British Columbia’s Better Business Bureau has just released its list of the top 10 scams of 2014, and it shows most scams are now happening online, and scam artists are increasingly using social media to net victims.
Canadians lost more than $70-million to scams last year, up from $53-million the year before, according to the Canadian Anti-Fraud Centre. But that’s likely a conservative estimate, since only about 5 per cent of victims actually report scams.
The list shows that fraudsters are using our tendency to crowd-source information against us. This year’s top ad scam is astroturfing, where scammers post fake online reviews that make bad products or companies look appealing. Ninety per cent of people now read reviews before making a purchase, and at least one in 5 of those reviews are fake, according to Danielle Primrose, president of the B.C. Better Business Bureau.
“It does a huge disservice to the marketplace trust,” she said at a news conference on Thursday. “While they can be helpful, don’t solely rely on reviews. Check out a business’s track record.”
Fake Facebook friend requests also made the top 10 list. Scammers, often disguised as someone familiar, send links to victims that download malware onto their computers if opened.
There were two noteworthy additions to the list this year, including the B.C. Hydro scam. Since the fall, people across the province have been receiving phone calls from fake B.C. hydro workers telling them they must pay immediately or have their electricity cut off.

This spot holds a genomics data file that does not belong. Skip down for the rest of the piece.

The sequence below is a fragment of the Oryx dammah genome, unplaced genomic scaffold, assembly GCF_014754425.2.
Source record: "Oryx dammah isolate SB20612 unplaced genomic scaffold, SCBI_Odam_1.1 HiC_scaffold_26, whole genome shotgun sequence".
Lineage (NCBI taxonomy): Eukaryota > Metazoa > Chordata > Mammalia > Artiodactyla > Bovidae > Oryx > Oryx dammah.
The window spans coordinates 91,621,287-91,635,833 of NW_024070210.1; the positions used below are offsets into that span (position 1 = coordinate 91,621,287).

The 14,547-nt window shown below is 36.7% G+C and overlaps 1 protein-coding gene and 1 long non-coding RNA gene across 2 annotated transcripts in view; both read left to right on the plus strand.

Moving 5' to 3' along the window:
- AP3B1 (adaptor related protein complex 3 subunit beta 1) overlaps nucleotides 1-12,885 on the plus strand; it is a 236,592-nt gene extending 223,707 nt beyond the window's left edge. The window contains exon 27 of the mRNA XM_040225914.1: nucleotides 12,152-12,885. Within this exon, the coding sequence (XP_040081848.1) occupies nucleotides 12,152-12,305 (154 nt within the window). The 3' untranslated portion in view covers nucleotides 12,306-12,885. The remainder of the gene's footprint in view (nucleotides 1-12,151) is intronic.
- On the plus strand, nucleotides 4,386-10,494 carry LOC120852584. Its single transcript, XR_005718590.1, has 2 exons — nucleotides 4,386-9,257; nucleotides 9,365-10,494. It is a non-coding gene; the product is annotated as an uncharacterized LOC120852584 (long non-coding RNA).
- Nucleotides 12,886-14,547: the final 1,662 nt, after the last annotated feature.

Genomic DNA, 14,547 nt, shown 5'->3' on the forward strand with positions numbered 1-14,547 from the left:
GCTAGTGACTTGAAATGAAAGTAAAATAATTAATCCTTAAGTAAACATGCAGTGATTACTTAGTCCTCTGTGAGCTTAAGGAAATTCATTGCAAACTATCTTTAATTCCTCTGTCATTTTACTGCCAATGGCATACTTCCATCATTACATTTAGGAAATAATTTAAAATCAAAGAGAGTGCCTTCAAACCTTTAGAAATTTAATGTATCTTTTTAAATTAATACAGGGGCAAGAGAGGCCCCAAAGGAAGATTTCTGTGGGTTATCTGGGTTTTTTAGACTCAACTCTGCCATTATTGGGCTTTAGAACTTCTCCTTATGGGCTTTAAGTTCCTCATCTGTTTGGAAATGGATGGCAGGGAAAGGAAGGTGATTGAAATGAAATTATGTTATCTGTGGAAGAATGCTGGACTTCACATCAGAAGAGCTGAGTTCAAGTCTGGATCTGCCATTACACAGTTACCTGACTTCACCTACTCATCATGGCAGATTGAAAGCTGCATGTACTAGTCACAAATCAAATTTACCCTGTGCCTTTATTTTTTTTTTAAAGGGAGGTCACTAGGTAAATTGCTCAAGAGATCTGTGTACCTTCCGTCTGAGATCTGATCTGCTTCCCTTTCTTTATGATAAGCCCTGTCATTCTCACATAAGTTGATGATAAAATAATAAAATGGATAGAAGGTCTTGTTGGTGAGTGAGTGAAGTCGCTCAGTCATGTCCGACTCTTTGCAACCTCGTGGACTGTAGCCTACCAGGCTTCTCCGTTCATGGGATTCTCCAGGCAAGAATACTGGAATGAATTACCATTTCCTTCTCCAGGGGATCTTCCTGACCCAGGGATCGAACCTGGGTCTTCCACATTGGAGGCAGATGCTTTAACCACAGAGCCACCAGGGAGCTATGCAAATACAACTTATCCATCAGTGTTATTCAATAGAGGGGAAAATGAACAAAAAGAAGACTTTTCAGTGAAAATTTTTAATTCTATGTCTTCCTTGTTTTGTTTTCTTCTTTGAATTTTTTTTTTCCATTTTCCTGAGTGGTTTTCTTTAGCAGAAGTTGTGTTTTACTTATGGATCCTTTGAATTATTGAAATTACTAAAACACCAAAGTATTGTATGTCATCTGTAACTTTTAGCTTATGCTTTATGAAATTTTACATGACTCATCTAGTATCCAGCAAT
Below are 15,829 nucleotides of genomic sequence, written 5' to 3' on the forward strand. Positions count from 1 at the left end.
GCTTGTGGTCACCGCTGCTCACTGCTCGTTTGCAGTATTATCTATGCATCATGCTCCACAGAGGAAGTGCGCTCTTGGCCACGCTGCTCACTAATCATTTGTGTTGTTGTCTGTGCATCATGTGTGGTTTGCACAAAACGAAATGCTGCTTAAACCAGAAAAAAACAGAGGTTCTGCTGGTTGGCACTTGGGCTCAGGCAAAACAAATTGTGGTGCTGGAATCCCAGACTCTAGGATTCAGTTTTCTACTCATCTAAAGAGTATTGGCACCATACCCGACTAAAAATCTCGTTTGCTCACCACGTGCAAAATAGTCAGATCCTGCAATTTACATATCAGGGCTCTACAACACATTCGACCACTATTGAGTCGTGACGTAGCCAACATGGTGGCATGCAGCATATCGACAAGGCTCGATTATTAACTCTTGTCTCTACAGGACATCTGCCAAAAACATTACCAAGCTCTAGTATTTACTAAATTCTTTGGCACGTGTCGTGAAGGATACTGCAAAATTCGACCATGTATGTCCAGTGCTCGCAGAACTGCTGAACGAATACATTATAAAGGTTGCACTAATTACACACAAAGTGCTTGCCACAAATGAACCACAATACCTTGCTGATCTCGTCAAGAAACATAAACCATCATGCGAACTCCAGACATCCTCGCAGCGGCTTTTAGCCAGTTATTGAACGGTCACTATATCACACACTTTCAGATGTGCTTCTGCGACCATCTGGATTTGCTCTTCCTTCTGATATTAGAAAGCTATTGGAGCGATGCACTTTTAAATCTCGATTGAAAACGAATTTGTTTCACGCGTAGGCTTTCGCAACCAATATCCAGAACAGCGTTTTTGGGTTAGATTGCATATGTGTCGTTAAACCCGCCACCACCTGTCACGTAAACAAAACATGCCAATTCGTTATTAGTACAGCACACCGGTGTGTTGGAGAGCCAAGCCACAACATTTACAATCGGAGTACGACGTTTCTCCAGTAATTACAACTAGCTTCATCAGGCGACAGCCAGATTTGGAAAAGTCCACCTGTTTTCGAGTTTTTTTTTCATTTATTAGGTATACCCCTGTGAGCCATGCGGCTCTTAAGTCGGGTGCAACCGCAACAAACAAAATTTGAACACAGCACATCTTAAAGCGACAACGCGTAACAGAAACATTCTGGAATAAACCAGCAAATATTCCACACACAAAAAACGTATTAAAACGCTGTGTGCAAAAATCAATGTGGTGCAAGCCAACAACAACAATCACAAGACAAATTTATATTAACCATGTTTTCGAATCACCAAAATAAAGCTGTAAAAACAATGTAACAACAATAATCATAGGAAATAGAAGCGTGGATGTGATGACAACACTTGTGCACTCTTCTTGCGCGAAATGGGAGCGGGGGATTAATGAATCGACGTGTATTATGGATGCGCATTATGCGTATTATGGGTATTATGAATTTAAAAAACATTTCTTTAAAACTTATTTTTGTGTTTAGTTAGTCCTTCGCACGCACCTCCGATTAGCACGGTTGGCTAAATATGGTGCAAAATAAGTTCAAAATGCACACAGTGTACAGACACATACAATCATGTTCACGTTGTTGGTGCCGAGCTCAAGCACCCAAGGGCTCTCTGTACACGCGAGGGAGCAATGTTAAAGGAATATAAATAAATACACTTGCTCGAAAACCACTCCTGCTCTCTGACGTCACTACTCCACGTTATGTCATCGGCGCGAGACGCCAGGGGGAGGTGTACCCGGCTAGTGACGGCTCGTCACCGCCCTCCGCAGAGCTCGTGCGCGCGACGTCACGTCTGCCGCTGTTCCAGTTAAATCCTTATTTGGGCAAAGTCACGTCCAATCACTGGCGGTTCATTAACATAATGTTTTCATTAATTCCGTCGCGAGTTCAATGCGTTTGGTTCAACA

“We’ve now received more than 1,200 complaints,” said Steve Vanagas, chief communications officer with B.C. Hydro. “In some cases, these customers are losing hundreds of dollars or even thousands of dollars.”
Big data breaches were the most alarming entry on this year’s list. Two hundred million consumers in North America had their debit and credit card information stolen last year when data was breached at big-box stores such as Target and Home Depot. And there’s only so much people can do to protect themselves.
“Always review your bank statements and change your passwords regularly,” Ms. Primrose advised.
But many of this year’s scams prove that what’s new is actually old. Second-hand car dealers have moved online, selling bad vehicles to customers who haven’t done their homework. Yesterday’s door-to-door handymen are today’s fake software technicians, promising to clean viruses from compromised computers.
And there are the ever-popular scams that prey on our desires, both good and bad. Catphishers, who use dating sites to take money from unsuspecting lovers, made at least $13-million off Canadians last year, said Ms. Primrose. Automated phone calls announcing cash prizes and free vacations still made the list, despite being one of the most clichéd scams.
With more and more scams moving online and infiltrating social media, it’s not just the elderly and gullible who are falling victim, said Victor Hammill, assistant deputy commissioner with the Competition Bureau of Canada.
“There is a scam for everyone,” he said. “If you think you’re too smart, too young, or too cynical to get caught by scams, you just put a target on your back.”
A report from the Canadian Anti-Fraud Centre shows that in 2013, people aged 50 to 70 lost the most money to scams, but those aged 40 to 49 weren’t far behind.
Mr. Hammill said the best thing people can do to protect themselves is to be cautious and to report scams whenever they suspect them.
Here are the top 10 scams of 2014. For more information about the scams and how to protect yourself, visit go.bbb.org/BC-bbbtop10scams.
1. Top auto scam - Automotive online pricing
2. Top emotional scam - Disaster charity fraud
3. Top identity theft - Remote computer repair
4. Top social media scam - Fake Facebook friend request
5. Top romance scam - Catphishing/online dating scam
6. Top utilities scam - Fake billing
7. Top finance scam - Online affinity fraud
8. Top sales scam - Redirected robocalls
9. Top big data scam - Big box breach
10. Top ad scam - Fake online reviewsReport Typo/Error
Follow us on Twitter: